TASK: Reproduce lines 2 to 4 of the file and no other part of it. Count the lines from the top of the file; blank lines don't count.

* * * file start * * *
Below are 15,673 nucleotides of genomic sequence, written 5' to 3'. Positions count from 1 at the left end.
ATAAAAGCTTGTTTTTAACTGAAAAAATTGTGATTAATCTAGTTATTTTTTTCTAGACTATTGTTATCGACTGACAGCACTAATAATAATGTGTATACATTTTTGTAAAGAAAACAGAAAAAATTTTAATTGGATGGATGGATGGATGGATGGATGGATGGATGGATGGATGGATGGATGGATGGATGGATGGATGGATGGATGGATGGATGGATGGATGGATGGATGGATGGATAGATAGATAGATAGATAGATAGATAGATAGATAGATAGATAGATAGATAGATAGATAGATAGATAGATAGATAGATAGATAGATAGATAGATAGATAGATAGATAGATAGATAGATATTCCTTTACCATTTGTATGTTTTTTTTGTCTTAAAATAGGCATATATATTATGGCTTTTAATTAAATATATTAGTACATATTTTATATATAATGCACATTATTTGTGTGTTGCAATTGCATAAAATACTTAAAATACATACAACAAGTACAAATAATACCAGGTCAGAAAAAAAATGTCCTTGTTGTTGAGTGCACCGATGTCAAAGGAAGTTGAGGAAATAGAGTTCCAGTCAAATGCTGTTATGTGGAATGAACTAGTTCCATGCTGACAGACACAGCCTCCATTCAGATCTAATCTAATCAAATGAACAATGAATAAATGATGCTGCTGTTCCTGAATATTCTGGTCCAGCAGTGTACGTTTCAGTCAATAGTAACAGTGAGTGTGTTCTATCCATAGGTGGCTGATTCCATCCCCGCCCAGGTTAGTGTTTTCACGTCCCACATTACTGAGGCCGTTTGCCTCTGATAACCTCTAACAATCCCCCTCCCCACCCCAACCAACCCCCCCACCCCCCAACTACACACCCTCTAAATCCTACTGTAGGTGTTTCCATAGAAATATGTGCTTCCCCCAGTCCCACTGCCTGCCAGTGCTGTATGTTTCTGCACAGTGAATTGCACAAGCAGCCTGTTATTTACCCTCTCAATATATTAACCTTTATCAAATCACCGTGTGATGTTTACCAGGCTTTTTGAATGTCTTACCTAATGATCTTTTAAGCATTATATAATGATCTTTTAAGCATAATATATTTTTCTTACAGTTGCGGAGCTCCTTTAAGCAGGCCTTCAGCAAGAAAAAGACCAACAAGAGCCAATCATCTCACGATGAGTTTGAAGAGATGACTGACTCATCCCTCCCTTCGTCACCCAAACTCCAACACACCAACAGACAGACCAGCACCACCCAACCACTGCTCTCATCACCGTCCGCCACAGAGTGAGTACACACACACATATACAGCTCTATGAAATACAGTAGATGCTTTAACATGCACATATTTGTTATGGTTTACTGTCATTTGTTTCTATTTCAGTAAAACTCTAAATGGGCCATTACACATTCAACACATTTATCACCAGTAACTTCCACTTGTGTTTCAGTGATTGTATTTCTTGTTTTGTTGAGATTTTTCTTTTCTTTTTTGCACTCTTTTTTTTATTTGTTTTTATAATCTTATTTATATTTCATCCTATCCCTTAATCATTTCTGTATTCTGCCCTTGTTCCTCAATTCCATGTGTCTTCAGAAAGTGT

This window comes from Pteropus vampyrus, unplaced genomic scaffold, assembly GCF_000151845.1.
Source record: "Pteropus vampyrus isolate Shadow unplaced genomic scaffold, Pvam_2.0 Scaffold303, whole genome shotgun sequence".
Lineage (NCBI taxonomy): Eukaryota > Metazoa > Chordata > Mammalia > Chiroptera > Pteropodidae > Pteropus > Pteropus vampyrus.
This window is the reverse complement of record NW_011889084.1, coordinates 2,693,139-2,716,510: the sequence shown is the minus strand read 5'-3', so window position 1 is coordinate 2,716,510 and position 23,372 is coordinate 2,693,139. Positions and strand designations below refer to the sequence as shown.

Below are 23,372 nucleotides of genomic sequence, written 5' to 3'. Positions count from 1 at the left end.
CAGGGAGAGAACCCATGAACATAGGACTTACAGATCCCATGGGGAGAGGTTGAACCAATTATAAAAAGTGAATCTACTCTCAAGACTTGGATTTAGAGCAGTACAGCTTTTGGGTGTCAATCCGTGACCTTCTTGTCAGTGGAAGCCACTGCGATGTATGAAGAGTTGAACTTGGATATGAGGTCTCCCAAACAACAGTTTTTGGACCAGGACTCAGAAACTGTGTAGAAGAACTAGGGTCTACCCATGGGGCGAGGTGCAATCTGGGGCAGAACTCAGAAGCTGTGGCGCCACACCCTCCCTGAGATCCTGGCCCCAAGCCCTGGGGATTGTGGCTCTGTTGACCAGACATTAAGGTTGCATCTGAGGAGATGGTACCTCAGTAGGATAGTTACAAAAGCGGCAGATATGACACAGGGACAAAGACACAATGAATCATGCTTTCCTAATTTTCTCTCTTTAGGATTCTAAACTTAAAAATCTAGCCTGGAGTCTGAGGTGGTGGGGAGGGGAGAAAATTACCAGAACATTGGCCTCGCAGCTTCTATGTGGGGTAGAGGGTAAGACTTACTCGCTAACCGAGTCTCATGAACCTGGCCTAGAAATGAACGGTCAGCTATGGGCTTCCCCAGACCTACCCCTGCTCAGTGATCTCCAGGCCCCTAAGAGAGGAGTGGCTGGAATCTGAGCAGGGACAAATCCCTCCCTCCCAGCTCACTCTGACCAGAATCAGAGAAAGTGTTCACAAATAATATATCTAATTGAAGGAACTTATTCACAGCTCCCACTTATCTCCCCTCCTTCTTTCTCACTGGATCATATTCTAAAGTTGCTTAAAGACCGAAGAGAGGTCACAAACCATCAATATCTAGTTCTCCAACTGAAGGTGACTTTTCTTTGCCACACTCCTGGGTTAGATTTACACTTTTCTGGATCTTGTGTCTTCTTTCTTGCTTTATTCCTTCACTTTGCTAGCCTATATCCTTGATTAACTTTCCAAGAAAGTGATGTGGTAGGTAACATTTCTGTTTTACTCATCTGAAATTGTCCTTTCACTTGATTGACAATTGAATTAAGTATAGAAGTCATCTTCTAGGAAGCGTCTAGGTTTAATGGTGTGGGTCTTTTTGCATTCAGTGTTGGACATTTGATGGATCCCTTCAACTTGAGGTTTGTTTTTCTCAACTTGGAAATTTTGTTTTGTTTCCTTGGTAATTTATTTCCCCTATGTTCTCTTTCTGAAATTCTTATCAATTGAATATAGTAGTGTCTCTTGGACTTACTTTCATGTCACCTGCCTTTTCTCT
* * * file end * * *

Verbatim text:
ATAAAAGCTTGTTTTTAACTGAAAAAATTGTGATTAATCTAGTTATTTTTTTCTAGACTATTGTTATCGACTGACAGCACTAATAATAATGTGTATACATTTTTGTAAAGAAAACAGAAAAAATTTTAATTGGATGGATGGATGGATGGATGGATGGATGGATGGATGGATGGATGGATGGATGGATGGATGGATGGATGGATGGATGGATGGATGGATGGATGGATGGATGGATAGATAGATAGATAGATAGATAGATAGATAGATAGATAGATAGATAGATAGATAGATAGATAGATAGATAGATAGATAGATAGATAGATAGATAGATAGATAGATAGATAGATAGATATTCCTTTACCATTTGTATGTTTTTTTTGTCTTAAAATAGGCATATATATTATGGCTTTTAATTAAATATATTAGTACATATTTTATATATAATGCACATTATTTGTGTGTTGCAATTGCATAAAATACTTAAAATACATACAACAAGTACAAATAATACCAGGTCAGAAAAAAAATGTCCTTGTTGTTGAGTGCACCGATGTCAAAGGAAGTTGAGGAAATAGAGTTCCAGTCAAATGCTGTTATGTGGAATGAACTAGTTCCATGCTGACAGACACAGCCTCCATTCAGATCTAATCTAATCAAATGAACAATGAATAAATGATGCTGCTGTTCCTGAATATTCTGGTCCAGCAGTGTACGTTTCAGTCAATAGTAACAGTGAGTGTGTTCTATCCATAGGTGGCTGATTCCATCCCCGCCCAGGTTAGTGTTTTCACGTCCCACATTACTGAGGCCGTTTGCCTCTGATAACCTCTAACAATCCCCCTCCCCACCCCAACCAACCCCCCCACCCCCCAACTACACACCCTCTAAATCCTACTGTAGGTGTTTCCATAGAAATATGTGCTTCCCCCAGTCCCACTGCCTGCCAGTGCTGTATGTTTCTGCACAGTGAATTGCACAAGCAGCCTGTTATTTACCCTCTCAATATATTAACCTTTATCAAATCACCGTGTGATGTTTACCAGGCTTTTTGAATGTCTTACCTAATGATCTTTTAAGCATTATATAATGATCTTTTAAGCATAATATATTTTTCTTACAGTTGCGGAGCTCCTTTAAGCAGGCCTTCAGCAAGAAAAAGACCAACAAGAGCCAATCATCTCACGATGAGTTTGAAGAGATGACTGACTCATCCCTCCCTTCGTCACCCAAACTCCAACACACCAACAGACAGACCAGCACCACCCAACCACTGCTCTCATCACCGTCCGCCACAGAGTGAGTACACACACACATATACAGCTCTATGAAATACAGTAGATGCTTTAACATGCACATATTTGTTATGGTTTACTGTCATTTGTTTCTATTTCAGTAAAACTCTAAATGGGCCATTACACATTCAACACATTTATCACCAGTAACTTCCACTTGTGTTTCAGTGATTGTATTTCTTGTTTTGTTGAGATTTTTCTTTTCTTTTTTGCACTCTTTTTTTTATTTGTTTTTATAATCTTATTTATATTTCATCCTATCCCTTAATCATTTCTGTATTCTGCCCTTGTTCCTCAATTCCATGTGTCTTCAGAAAGTGT

This window comes from Pteropus vampyrus, unplaced genomic scaffold, assembly GCF_000151845.1.
Source record: "Pteropus vampyrus isolate Shadow unplaced genomic scaffold, Pvam_2.0 Scaffold303, whole genome shotgun sequence".